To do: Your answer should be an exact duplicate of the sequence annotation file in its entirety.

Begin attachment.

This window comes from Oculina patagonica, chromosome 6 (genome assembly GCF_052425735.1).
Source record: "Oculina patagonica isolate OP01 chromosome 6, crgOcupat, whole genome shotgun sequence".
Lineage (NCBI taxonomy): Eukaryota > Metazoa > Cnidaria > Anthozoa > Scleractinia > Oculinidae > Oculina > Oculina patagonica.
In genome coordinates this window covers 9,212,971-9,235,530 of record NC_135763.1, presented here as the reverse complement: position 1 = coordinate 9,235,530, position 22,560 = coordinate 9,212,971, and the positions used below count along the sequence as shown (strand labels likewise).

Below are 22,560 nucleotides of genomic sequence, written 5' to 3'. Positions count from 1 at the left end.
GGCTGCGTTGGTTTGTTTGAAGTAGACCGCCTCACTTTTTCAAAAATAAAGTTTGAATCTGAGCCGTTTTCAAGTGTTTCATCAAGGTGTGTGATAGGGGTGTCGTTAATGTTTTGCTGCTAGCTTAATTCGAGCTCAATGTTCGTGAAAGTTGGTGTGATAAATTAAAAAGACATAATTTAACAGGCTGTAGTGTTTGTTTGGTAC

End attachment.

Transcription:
This window comes from Oculina patagonica, chromosome 6 (genome assembly GCF_052425735.1).
Source record: "Oculina patagonica isolate OP01 chromosome 6, crgOcupat, whole genome shotgun sequence".
Lineage (NCBI taxonomy): Eukaryota > Metazoa > Cnidaria > Anthozoa > Scleractinia > Oculinidae > Oculina > Oculina patagonica.
In genome coordinates this window covers 9,212,971-9,235,530 of record NC_135763.1, presented here as the reverse complement: position 1 = coordinate 9,235,530, position 22,560 = coordinate 9,212,971, and the positions used below count along the sequence as shown (strand labels likewise).

Below are 22,560 nucleotides of genomic sequence, written 5' to 3'. Positions count from 1 at the left end.
GGCTGCGTTGGTTTGTTTGAAGTAGACCGCCTCACTTTTTCAAAAATAAAGTTTGAATCTGAGCCGTTTTCAAGTGTTTCATCAAGGTGTGTGATAGGGGTGTCGTTAATGTTTTGCTGCTAGCTTAATTCGAGCTCAATGTTCGTGAAAGTTGGTGTGATAAATTAAAAAGACATAATTTAACAGGCTGTAGTGTTTGTTTGGTAC